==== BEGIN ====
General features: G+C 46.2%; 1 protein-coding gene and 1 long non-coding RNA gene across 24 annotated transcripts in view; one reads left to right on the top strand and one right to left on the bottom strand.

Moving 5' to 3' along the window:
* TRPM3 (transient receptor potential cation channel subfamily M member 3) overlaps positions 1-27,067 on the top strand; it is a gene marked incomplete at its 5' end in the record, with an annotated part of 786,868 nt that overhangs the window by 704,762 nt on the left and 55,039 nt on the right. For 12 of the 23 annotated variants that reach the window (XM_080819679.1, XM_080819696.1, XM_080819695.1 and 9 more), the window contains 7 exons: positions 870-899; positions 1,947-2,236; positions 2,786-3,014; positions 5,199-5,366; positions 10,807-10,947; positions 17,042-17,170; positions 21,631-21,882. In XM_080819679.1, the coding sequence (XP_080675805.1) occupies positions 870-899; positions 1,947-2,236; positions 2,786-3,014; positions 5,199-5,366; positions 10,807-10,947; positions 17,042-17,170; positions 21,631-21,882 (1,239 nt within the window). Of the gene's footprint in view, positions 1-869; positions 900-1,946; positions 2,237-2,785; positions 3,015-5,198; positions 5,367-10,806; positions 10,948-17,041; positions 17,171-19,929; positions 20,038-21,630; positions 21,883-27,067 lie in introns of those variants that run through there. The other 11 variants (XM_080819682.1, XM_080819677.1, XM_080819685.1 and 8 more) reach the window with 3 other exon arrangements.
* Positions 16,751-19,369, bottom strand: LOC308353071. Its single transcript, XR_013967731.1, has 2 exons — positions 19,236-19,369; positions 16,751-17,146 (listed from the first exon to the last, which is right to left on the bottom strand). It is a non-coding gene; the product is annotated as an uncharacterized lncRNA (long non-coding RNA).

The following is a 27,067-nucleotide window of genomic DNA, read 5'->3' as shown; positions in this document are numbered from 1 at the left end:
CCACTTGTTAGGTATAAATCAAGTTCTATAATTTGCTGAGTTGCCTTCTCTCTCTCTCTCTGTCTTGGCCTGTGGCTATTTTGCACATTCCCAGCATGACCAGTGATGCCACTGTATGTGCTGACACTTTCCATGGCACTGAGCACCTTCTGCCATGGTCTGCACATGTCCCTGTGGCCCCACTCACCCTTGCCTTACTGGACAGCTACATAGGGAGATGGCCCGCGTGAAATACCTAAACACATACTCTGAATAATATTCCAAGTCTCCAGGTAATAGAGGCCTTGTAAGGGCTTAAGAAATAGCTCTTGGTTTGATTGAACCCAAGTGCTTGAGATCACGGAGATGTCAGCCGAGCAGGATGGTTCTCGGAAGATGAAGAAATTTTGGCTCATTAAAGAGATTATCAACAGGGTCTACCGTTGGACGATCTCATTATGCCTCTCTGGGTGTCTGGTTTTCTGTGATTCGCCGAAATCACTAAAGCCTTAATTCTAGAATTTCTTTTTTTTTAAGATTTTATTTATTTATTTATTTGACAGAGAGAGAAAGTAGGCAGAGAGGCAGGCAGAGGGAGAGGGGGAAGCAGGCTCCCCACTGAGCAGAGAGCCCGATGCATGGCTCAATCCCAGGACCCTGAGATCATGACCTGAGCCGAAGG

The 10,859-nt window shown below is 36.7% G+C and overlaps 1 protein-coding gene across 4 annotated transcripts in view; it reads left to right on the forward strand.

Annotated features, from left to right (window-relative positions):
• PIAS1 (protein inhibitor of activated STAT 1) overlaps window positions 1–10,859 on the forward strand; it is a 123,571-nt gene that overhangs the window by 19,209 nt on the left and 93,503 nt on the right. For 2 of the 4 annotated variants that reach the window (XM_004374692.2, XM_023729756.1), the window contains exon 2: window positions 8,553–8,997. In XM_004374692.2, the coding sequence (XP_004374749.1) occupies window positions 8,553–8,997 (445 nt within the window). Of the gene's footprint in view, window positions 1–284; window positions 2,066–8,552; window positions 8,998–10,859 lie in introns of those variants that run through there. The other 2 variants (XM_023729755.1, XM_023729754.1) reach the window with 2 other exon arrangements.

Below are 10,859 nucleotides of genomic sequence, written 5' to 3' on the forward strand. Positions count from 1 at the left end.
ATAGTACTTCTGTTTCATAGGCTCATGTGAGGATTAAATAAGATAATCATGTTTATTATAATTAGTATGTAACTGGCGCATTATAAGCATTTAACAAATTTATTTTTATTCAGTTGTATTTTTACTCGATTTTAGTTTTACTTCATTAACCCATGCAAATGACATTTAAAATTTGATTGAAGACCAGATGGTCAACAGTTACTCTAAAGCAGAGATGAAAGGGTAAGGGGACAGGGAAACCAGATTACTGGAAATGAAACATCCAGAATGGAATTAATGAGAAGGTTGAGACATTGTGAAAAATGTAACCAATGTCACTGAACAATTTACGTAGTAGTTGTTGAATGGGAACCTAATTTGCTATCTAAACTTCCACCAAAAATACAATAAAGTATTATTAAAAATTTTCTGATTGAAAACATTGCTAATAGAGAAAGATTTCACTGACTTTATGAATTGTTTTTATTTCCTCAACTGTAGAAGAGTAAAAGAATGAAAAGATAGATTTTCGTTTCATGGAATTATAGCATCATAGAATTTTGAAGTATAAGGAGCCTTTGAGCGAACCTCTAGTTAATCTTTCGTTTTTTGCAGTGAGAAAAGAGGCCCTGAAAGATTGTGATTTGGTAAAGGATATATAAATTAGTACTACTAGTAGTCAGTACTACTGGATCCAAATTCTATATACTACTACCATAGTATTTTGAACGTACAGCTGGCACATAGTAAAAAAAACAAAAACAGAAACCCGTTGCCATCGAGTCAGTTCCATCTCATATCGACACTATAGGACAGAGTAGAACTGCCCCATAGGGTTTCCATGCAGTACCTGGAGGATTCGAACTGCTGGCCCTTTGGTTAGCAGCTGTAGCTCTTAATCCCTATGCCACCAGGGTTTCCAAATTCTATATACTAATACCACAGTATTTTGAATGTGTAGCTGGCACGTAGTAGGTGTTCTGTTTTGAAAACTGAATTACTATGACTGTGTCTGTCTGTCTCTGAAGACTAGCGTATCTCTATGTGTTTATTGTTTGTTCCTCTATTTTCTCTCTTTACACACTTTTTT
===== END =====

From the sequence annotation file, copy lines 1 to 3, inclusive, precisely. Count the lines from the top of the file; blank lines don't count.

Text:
General features: G+C 46.2%; 1 protein-coding gene and 1 long non-coding RNA gene across 24 annotated transcripts in view; one reads left to right on the top strand and one right to left on the bottom strand.

Moving 5' to 3' along the window:
* TRPM3 (transient receptor potential cation channel subfamily M member 3) overlaps positions 1-27,067 on the top strand; it is a gene marked incomplete at its 5' end in the record, with an annotated part of 786,868 nt that overhangs the window by 704,762 nt on the left and 55,039 nt on the right. For 12 of the 23 annotated variants that reach the window (XM_080819679.1, XM_080819696.1, XM_080819695.1 and 9 more), the window contains 7 exons: positions 870-899; positions 1,947-2,236; positions 2,786-3,014; positions 5,199-5,366; positions 10,807-10,947; positions 17,042-17,170; positions 21,631-21,882. In XM_080819679.1, the coding sequence (XP_080675805.1) occupies positions 870-899; positions 1,947-2,236; positions 2,786-3,014; positions 5,199-5,366; positions 10,807-10,947; positions 17,042-17,170; positions 21,631-21,882 (1,239 nt within the window). Of the gene's footprint in view, positions 1-869; positions 900-1,946; positions 2,237-2,785; positions 3,015-5,198; positions 5,367-10,806; positions 10,948-17,041; positions 17,171-19,929; positions 20,038-21,630; positions 21,883-27,067 lie in introns of those variants that run through there. The other 11 variants (XM_080819682.1, XM_080819677.1, XM_080819685.1 and 8 more) reach the window with 3 other exon arrangements.